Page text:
Stein co-teaches Performing History at Duquesne University as part of the Inside/Outside Prison Exchange Program and has been an Artist/Scholar in residence at Cambridge University, Duquesne, Boston College, Vanderbilt, and Chapman University. Stein’s acting work includes Neil Simon’s Broadway Bound, Dominique Morisseau’s Pipeline, Meridith Friedman’s The Luckiest People, and Wendy Wasserstein’s The Sisters Rosensweig. Stein leads workshops in playwriting, writing and acting throughout the US and UK. Stein studied acting at NYU Graduate School and SUNY Purchase and received a Master’s in Writing at Wesleyan University. She taught at Princeton Day School for thirteen years.

Austin Pendleton

Studio portrait of Austin Pendleton.

Austin Pendleton has been involved with Etty Project since its earliest days. He helped adapt the script as well as direct the play itself. He is often part of the second act discussion.

Pendleton has an extensive career as a film, television, and stage actor, a playwright, theater director, and teacher. He has worked extensively on and off Broadway and is a Tony Award nominee, recipient of Drama Desk and Obie Awards, Screen Actors Guild award winner, and ensemble member of the Steppenwolf Theater Company. He wrote Orson’s Shadow, Uncle Bob, and Booth, the adaptation for A Minister’s Wife. Recent acting work includes the Broadway production of Tracy Letts’s The Minutes.  Recent directing credits: Between Riverside and Crazy at the Atlantic Theater Company; Three Sisters, and Uncle Vanya at Classic Stage Company. He has made more than 100 film and television appearances.

Kate Winton

Studio portrait of Kate Winton.

Kate Winton is the Education Director of Etty Project and has been involved with the project since its earliest days.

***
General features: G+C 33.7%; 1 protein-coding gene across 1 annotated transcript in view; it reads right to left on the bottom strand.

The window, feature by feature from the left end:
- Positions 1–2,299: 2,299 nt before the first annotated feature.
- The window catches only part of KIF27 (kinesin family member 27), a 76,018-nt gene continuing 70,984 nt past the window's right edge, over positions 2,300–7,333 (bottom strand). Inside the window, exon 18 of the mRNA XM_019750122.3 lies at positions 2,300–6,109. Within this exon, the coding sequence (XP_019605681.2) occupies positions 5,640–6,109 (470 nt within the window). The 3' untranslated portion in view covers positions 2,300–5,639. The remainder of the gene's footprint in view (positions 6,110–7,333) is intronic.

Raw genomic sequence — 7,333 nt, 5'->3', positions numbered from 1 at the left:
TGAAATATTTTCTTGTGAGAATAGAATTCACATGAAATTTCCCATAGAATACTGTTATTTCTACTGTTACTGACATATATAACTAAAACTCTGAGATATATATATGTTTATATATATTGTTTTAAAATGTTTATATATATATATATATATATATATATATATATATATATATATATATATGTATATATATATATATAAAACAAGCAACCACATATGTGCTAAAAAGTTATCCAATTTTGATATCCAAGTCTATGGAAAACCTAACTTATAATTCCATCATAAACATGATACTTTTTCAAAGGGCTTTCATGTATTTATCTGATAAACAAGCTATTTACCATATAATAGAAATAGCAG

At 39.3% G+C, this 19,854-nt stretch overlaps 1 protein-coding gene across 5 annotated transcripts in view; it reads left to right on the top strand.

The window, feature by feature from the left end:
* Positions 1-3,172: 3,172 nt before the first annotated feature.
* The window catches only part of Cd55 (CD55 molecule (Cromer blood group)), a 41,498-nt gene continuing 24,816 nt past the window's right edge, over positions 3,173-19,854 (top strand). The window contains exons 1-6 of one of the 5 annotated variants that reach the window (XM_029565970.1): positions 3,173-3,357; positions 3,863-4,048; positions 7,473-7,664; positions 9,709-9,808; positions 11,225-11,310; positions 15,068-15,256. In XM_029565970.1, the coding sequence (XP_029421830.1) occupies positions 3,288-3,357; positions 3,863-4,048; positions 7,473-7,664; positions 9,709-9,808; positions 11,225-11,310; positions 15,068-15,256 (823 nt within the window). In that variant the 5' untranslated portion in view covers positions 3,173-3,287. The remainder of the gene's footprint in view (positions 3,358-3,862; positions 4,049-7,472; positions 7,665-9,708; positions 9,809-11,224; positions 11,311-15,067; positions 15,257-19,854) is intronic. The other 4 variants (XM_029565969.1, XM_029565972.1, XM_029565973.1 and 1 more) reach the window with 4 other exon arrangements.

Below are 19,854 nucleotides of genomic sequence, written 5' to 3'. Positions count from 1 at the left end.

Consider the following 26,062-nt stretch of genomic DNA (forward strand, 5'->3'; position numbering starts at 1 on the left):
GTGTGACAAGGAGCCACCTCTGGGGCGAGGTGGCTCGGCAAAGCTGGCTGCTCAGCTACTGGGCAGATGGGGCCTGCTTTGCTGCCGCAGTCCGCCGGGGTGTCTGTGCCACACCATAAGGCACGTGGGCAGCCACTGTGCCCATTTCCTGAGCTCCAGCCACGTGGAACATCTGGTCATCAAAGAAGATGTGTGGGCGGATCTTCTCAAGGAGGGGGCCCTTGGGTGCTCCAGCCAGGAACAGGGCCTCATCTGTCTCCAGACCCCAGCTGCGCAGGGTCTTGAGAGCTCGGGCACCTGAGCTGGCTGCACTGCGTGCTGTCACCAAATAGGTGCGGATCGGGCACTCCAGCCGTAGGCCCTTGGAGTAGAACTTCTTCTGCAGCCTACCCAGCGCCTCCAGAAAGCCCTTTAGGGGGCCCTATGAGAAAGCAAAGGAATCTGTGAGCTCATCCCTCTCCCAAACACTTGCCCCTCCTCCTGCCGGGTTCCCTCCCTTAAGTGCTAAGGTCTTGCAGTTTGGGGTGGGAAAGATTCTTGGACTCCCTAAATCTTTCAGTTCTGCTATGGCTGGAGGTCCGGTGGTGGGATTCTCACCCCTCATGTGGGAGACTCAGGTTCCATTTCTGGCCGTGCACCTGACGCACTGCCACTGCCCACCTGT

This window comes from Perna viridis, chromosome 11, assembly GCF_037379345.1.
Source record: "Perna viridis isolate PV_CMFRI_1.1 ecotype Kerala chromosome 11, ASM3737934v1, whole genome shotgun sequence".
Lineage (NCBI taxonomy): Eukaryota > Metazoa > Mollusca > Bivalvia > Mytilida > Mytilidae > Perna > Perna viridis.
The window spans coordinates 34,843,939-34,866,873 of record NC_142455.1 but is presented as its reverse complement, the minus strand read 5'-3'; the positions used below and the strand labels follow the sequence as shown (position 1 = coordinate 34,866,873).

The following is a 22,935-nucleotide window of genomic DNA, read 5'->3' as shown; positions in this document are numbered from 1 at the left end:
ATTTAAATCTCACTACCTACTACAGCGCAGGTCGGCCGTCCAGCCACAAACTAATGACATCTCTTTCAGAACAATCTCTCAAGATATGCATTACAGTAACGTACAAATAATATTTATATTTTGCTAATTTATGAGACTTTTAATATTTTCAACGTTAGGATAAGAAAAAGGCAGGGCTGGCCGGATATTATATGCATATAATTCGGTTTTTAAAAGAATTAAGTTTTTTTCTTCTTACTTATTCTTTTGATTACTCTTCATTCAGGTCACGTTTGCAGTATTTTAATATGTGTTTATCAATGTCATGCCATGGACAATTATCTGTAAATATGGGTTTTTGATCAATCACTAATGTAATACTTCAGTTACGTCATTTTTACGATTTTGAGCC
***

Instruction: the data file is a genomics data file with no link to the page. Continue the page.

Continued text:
A master teacher and curriculum developer, Winton creates lessons and study guides for students from early adolescence through adulthood. Committed to arts education, she worked extensively with the Lincoln Center Program for Arts Education in New York City and McCarter Theatre's YouthInk program. She taught for thirty years at Princeton Day School, The Northwest School, WA, and Taipei American School, Taiwan. She has a BA from Princeton University and a Masters of Arts in Writing from Teachers College Columbia University.

Ricardo Barros

Studio portrait of Ricardo Barros.

Ricardo Barros became involved in Etty Project following a reading of the play and began photographing performances of Etty and workshops in schools and prisons.

Barros is a professional photographer and videographer with commercial and fine art clients throughout the United States.  He has exhibited in Brazil, China, and Romania, and his work is in the permanent collection of eleven museums, including the Smithsonian Museum of American Arts, the Philadelphia Museum of Art, the Fogg Art Museum, The DeCordova Museum, Museu de Arte de Sao Paulo, Brazil. He was awarded a Fellowship in Photography by the New Jersey State Council on the Arts in 1984 and 2021.


Carnegie Stage Donors Sigal Family Fund Elizabeth Chase Foundation Susan Goldscheid and Marc McGarry Abbe and Gary Zarkin